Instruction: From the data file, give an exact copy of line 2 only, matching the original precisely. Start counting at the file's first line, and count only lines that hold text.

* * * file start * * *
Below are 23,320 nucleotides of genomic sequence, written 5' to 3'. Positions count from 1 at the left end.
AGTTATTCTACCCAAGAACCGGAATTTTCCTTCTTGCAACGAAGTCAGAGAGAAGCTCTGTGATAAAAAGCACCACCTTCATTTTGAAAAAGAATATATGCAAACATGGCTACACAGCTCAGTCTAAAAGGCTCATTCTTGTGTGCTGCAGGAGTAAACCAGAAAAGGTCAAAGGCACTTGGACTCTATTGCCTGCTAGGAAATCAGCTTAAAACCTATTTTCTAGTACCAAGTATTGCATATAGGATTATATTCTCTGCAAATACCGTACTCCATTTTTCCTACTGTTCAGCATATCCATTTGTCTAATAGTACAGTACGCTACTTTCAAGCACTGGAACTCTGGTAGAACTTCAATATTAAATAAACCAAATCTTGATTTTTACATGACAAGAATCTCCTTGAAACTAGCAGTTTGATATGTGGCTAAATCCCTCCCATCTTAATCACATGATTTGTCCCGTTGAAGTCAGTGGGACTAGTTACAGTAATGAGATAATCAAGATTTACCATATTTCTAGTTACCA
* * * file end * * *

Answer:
AGTTATTCTACCCAAGAACCGGAATTTTCCTTCTTGCAACGAAGTCAGAGAGAAGCTCTGTGATAAAAAGCACCACCTTCATTTTGAAAAAGAATATATGCAAACATGGCTACACAGCTCAGTCTAAAAGGCTCATTCTTGTGTGCTGCAGGAGTAAACCAGAAAAGGTCAAAGGCACTTGGACTCTATTGCCTGCTAGGAAATCAGCTTAAAACCTATTTTCTAGTACCAAGTATTGCATATAGGATTATATTCTCTGCAAATACCGTACTCCATTTTTCCTACTGTTCAGCATATCCATTTGTCTAATAGTACAGTACGCTACTTTCAAGCACTGGAACTCTGGTAGAACTTCAATATTAAATAAACCAAATCTTGATTTTTACATGACAAGAATCTCCTTGAAACTAGCAGTTTGATATGTGGCTAAATCCCTCCCATCTTAATCACATGATTTGTCCCGTTGAAGTCAGTGGGACTAGTTACAGTAATGAGATAATCAAGATTTACCATATTTCTAGTTACCA